Farmland Cash Rents Fall 16 Percent from Last Year

The Creighton University Rural Mainstreet Index remained weak with a reading below growth neutral for the 19th straight month, according to the monthly survey of bank CEOs in rural areas of a 10-state region dependent on agriculture and/or energy.


Overall: The index, which ranges between 0 and 100 slipped to 45.3 for March from 45.8 in February. The last time the overall index was at or above growth neutral was August 2015.

:Weak farm commodity prices continue to squeeze Rural Mainstreet economies. Over the last 12 months, livestock commodity prices have tumbled by 6.6 percent and grain commodity prices have slumped by 0.9 percent. Thus, year over year price changes remain negative, but are now less negative than several months ago," said Ernie Goss, Jack A. MacAllister Chair in Regional Economics at Creighton University's HeiderCollege of Business.

But there was a great deal of variability across the 10-state region. For example, Scott Tewksbury, president of Heartland State Bank in Edgeley, North Dakota. reported, "Record 2016 crop yields have enabled most crop based farms to have a good economic year in our area, but concerns remain over projected profitability for 2017."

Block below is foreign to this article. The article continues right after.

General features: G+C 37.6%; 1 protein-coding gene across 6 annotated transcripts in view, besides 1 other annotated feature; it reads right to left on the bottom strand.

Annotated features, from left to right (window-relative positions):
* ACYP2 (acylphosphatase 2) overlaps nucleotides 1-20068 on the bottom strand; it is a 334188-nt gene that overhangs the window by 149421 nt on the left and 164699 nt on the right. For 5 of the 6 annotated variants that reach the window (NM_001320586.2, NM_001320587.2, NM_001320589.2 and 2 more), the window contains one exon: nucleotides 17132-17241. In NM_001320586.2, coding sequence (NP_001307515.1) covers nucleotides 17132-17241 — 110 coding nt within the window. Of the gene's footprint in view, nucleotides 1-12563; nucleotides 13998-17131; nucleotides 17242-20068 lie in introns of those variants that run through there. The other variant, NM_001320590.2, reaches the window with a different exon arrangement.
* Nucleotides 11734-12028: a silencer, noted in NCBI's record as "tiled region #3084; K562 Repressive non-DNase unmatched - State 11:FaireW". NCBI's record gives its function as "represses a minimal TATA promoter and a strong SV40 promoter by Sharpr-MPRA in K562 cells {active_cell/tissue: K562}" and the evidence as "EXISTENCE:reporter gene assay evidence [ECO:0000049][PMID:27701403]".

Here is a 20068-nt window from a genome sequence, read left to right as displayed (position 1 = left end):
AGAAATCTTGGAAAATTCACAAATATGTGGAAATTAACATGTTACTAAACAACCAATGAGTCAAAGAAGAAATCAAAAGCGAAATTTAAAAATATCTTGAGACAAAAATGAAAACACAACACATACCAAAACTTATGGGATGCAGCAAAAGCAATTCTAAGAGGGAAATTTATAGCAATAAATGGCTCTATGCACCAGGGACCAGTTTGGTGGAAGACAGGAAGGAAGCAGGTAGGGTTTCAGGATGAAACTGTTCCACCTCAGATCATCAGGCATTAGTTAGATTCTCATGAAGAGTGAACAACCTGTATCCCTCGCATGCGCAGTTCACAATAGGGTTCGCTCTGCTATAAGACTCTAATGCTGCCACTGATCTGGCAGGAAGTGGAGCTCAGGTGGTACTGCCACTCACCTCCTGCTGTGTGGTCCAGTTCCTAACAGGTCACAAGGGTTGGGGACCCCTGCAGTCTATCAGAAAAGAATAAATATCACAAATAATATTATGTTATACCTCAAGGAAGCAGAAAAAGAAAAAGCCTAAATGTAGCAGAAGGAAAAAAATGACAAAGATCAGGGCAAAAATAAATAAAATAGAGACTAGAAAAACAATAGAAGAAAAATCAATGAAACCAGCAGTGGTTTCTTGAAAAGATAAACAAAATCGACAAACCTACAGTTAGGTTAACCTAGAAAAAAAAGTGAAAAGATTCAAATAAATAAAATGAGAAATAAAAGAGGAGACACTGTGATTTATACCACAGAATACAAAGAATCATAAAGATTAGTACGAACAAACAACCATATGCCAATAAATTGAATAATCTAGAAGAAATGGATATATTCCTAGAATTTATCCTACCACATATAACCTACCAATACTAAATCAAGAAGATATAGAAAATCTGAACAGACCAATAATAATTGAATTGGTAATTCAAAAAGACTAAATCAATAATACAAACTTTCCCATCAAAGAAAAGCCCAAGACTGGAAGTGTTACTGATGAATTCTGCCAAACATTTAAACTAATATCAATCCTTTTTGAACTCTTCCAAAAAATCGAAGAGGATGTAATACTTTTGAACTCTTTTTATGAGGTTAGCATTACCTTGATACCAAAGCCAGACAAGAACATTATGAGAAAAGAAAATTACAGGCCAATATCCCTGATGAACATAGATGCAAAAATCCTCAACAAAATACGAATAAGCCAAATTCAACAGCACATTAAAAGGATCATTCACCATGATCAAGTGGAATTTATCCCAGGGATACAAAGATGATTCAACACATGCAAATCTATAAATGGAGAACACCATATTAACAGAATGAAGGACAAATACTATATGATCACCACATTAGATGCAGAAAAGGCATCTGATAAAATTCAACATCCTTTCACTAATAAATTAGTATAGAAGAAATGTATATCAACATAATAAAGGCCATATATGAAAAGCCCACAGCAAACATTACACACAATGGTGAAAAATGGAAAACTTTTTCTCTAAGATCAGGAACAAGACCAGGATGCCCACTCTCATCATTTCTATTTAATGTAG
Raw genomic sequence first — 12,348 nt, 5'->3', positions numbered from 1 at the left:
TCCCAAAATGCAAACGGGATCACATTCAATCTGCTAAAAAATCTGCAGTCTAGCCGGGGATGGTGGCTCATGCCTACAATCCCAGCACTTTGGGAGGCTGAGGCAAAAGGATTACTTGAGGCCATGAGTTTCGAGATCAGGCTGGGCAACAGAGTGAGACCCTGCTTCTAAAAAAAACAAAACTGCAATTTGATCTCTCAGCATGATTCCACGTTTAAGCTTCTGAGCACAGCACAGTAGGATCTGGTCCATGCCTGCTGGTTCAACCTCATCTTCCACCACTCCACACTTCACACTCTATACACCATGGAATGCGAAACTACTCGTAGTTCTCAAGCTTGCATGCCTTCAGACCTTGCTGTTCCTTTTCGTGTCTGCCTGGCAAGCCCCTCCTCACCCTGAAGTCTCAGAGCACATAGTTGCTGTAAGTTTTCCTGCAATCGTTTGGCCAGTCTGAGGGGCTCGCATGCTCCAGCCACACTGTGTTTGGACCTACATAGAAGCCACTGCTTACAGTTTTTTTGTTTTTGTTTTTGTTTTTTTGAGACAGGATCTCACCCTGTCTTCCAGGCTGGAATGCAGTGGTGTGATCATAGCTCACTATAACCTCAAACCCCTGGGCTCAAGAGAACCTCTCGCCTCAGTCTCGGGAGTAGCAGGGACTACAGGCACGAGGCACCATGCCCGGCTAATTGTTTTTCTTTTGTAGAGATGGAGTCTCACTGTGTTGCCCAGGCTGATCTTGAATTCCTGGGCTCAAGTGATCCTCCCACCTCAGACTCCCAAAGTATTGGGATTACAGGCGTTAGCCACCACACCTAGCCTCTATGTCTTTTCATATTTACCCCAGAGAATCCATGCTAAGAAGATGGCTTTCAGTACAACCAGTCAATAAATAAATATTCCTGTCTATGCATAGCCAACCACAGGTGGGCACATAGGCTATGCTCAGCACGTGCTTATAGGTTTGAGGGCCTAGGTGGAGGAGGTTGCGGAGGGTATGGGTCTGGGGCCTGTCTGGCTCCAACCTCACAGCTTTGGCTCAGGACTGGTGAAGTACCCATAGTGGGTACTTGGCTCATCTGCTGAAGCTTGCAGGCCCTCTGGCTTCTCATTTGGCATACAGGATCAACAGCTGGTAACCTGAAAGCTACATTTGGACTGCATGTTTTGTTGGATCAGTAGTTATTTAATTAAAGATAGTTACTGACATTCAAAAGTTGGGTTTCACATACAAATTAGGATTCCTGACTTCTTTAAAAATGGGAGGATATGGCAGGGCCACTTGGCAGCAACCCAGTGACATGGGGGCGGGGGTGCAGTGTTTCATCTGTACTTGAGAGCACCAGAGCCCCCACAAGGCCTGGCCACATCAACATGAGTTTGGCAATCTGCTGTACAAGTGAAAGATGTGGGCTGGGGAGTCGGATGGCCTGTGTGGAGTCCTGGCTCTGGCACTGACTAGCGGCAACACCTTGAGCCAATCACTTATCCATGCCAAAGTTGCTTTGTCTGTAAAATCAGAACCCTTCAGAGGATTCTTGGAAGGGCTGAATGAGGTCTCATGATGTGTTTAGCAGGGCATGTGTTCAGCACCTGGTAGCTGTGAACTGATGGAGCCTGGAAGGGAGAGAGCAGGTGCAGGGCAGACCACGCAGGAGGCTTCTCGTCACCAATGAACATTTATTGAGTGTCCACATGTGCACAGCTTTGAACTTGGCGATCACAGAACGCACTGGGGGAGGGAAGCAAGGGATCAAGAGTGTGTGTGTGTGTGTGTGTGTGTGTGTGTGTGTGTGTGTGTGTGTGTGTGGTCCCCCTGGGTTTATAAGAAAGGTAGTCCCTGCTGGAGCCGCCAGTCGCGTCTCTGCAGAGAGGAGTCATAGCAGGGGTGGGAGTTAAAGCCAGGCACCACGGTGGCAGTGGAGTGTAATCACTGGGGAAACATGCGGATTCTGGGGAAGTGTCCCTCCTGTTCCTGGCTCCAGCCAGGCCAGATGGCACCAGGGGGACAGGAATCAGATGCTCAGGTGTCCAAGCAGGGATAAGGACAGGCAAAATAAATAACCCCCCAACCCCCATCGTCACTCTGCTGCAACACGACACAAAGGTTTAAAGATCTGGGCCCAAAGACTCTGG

Farming and ranching: The farmland and ranchland-price index for March dipped to a frail 33.0 from Februarys 33.7. This is the 40th straight month the index has languished below growth neutral 50.0.

On average bankers reported an average cash rent for cropland of $212 per acre, which is down by 16.1 percent from last year.

According to Pete Haddeland, CEO First National Bank in Mahnomen, Minnesota, "Land rents in our area are working their way down."

The March farm equipment-sales index increased to a still very weak 22.0 from 20.5 in February. This marks the fifth straight month that the reading has advanced.

Banking: Borrowing by farmers remained above growth neutral for March as the loan-volume index advanced to 58.4 from last months 50.1. The checking-deposit index slumped to a still solid 56.0 from 68.1 in February, while the index for certificates of deposit and other savings instruments increased to 47.6 from 46.8 in February.

Hiring: The job gauge rose to 59.6 from Februarys 54.3. Rural Mainstreet businesses not linked to agriculture increased hiring for the month at a solid pace.

Confidence: The confidence index, which reflects expectations for the economy six months out, rose to 47.5 from 45.7 in February indicating a continued pessimistic outlook among bankers. Until agricultural commodity prices begin to trend higher, I expect bankers economic outlook to remain weak, said Goss.

Home and retail sales: Home sales moved higher for the Rural Mainstreet economy for March with a reading of 56.2, down slightly from Februarys 57.8. The March retail-sales index declined to 41.5 from Februarys 45.8. Much like their urban counterparts, Rural Mainstreet retailers are experiencing pullbacks in sales, reported Goss.